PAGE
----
In modern-day Mexico and the neighboring regions, the  pozole is a very popular dish. A hearty stew, it is a staple for many families. However, the origins of this ordinary dish are very dark - and very bizarre. Pozole originated amongst the ancient Aztecs, where it was known as  tlacatlaolli. At a first glance, it was exactly the same: a hearty stew made with husked corn and other ingredients. 

The difference lay in the fact that for the Aztecs, one of those additional ingredients was  human flesh. You read that right! Aztecs used to practice cannibalism on special occasions and during particular rituals. The  tlacatlaolli was the dish consumed in a special and prestigious ceremony called  Tlacaxipehualizthli, which was held in the honor of the god Xipe Totec.

This weird dish was reserved for the highest social caste of the Aztecs - for the nobles, priests, and elite warriors. The stew contained parts of the body of ritually sacrificed captives. Each bowl served had to contain a part of the victim’s body. Several scholars agree that cannibalism in Aztec culture came out of necessity, as their regular diet lacked enough protein. Thus it was that the Aztec elite got to boost their protein intake by consuming human flesh! 

The poorest of people in medieval England used to make a dish called garbage, using all the unwanted parts of a chicken. (Pranee PhotoSpace / Adobe Stock)

Garbage – It’s More Appetizing Than It Sounds

There you have it: garbage. How’s  that for one of the weirdest foods in history? It’s no joke, either. Garbage is a genuine medieval recipe that shows what the common, lowest class folk had to eat when nothing else was available. Documented in several medieval English cookbooks, garbage isn’t literal trash. Instead, it denotes the unappetizing and unwanted parts of a chicken that were usually discarded. 

Nevertheless, the poorest of England’s medieval society could often acquire nothing better than the unwanted bits. The recipe for this dish was around in at least the 15th century. One detailed cookbook from the early 1800’s, called, ‘ A Noble boke off cookry ffor a prynce houssolde or eny other estately houssholde’, and possibly dating from much earlier, details all the ingredients needed for this (possibly) tasty dish.

Essentially, all that was needed was a pot and all the yucky bits of a chicken: the gizzards, the heads, the feet, the livers. Boil that in a nice broth, add some stale bread from last week, and finish it off with spices like cloves, sage, saffron, garlic, pepper and parsley. By the time the dish is done, you could lose your appetite. But if it’s still there, then your serving of garbage awaits. Hopefully, the taste is not as enticing as the name!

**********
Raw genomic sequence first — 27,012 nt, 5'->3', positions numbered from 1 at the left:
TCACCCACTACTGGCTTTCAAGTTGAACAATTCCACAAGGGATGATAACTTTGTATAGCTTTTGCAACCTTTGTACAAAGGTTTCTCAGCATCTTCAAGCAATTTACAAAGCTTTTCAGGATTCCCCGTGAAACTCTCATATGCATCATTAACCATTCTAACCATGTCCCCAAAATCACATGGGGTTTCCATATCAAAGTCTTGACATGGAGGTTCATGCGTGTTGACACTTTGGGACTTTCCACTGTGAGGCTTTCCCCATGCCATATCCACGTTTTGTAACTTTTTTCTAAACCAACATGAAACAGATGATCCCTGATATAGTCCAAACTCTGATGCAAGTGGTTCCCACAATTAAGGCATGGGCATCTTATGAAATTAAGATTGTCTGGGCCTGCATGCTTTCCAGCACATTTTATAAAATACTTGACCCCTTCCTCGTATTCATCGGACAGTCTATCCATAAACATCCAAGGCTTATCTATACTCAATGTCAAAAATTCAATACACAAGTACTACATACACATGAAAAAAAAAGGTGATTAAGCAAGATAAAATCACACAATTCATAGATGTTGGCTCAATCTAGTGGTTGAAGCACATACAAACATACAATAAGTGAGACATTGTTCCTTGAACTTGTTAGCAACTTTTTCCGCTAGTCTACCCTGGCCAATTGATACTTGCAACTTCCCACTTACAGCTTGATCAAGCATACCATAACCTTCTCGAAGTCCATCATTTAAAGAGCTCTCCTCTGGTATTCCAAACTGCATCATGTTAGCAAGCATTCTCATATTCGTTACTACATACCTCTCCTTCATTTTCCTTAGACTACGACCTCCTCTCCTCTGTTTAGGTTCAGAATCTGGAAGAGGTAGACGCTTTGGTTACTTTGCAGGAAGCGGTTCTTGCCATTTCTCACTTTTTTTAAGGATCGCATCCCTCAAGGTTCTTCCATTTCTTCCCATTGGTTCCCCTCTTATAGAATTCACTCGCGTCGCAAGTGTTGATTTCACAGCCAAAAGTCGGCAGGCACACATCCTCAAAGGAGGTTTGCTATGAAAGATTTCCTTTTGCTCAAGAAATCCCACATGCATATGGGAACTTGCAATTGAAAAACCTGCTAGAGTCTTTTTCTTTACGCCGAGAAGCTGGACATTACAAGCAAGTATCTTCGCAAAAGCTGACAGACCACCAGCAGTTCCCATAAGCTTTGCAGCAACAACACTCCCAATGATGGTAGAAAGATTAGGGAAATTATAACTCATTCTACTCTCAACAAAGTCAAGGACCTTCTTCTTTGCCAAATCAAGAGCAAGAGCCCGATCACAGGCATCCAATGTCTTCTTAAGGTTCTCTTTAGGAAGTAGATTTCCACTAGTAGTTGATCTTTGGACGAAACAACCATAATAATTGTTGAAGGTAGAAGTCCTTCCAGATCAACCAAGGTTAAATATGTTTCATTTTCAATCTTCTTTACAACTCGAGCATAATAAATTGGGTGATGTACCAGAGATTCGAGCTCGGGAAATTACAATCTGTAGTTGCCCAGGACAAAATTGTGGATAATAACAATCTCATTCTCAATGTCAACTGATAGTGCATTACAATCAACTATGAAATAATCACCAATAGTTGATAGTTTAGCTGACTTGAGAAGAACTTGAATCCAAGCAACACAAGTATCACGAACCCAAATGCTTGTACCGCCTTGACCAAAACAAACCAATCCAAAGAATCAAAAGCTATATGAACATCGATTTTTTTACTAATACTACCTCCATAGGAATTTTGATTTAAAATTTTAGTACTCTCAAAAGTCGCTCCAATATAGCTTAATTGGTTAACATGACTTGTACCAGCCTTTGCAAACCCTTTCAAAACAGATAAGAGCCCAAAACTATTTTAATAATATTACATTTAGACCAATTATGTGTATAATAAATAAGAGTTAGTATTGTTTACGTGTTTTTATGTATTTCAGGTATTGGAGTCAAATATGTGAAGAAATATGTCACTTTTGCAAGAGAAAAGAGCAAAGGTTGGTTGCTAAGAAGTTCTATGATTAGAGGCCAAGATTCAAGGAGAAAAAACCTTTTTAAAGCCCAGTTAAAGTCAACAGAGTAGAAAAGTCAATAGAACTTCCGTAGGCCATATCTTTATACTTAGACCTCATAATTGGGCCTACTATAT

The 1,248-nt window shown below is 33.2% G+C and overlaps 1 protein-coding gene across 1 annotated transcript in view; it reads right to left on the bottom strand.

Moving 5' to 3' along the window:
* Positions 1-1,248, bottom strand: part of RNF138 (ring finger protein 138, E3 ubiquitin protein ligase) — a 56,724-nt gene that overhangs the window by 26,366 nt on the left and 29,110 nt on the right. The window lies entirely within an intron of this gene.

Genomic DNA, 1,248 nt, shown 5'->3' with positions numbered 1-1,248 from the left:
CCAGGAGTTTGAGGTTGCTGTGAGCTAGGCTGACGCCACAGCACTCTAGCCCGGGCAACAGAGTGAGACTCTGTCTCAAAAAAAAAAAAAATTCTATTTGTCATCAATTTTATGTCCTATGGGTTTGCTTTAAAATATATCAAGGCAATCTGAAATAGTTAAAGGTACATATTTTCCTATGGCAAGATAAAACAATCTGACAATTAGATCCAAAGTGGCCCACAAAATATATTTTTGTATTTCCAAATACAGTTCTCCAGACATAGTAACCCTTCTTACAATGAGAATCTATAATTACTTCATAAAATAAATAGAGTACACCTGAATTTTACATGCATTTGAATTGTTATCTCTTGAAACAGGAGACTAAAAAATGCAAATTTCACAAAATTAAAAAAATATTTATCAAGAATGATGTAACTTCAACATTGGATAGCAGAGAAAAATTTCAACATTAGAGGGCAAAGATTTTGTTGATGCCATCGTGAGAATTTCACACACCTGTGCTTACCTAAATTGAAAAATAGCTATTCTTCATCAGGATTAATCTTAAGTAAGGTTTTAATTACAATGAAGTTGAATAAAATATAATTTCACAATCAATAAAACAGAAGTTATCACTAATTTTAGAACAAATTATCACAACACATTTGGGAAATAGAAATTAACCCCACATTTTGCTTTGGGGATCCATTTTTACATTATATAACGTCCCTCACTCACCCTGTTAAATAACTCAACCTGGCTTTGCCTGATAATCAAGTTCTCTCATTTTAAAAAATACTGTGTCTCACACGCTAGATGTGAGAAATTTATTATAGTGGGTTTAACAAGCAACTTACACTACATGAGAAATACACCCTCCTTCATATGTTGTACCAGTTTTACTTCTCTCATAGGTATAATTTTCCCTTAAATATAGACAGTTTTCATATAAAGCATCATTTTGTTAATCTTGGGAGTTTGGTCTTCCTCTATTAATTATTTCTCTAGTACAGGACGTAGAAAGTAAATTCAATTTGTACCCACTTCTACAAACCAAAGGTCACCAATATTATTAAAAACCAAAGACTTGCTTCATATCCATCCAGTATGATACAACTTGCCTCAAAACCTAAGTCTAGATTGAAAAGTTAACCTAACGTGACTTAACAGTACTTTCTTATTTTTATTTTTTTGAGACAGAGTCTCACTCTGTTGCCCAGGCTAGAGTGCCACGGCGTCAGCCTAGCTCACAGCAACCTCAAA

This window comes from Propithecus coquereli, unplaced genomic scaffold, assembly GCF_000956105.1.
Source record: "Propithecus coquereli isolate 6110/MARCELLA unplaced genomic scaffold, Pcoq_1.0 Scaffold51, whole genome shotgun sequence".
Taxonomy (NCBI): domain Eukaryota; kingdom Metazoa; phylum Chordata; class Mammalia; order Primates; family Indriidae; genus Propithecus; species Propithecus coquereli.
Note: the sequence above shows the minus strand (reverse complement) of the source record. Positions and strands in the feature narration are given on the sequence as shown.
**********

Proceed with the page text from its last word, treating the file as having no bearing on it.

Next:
A Culinary Challenge Through the Centuries

So there we have it - seven of history’s weirdest foods for you to revel in. Those bravest amongst our readers might even dare to try one of these bizarre recipes, although it is ill-advised to go for the poisonous fish or the human flesh stew, for obvious reasons. Humor aside, it needs to be said that often in history, a variety of food was a rare luxury. Many cultures and nations were limited in what foods they could harvest and produce, which resulted in a rather limited culinary display. 

In order to remedy the lack of food, these peoples often experimented with anything they could get their hands on. That’s why history is filled with foods that are downright bizarre. From fried beaver tails to dogs, all the way to rotting cheeses and stinky fermented fish, taste buds throughout the ages were bombarded with a variety of questionable cuisine. At least they weren’t squeamish! 

Top image: A man contorting his face at the idea of some of the weirdest foods in history. Source: Kurhan / Adobe Stock

By Aleksa Vučković


Deutsch, J. and Murakhver, N. 2012.  They Eat That? A Cultural Encyclopedia of Weird and Exotic Food from around the World. ABC-Clio.

Hopkins, J. 2019.  Extreme Cuisine: The Weird and Wonderful Foods That People Eat. Tuttle Publishing. 

Hopkins, J. 1999.  Strange Foods. Tuttle Publishing. 

Reich, J. 2014.  10 Of The Strangest Foods People Ate Through History. Listverse. Available at:

Scinto, M. 2020.  The Dark History Behind Pozole. Mashed. Available at:



terrybrown's picture

Your topic reminded me of the Swedish dish Surströmming. I definitely wouldn't want to try that.

Remember the bare foot, international runner of South Africa, her name was Zola Budd.

Africans in South Africa, even today, boil Chicken feet and make a soup. 

The feet are sold in shops by the bag and one asks the butcher for a bag of Zola Budds.

I promise this is true,  

Aleksa Vučković's picture


I am a published author of over ten historical fiction novels, and I specialize in Slavic linguistics. Always pursuing my passions for writing, history and literature, I strive to deliver a thrilling and captivating read that touches upon history's most... Read More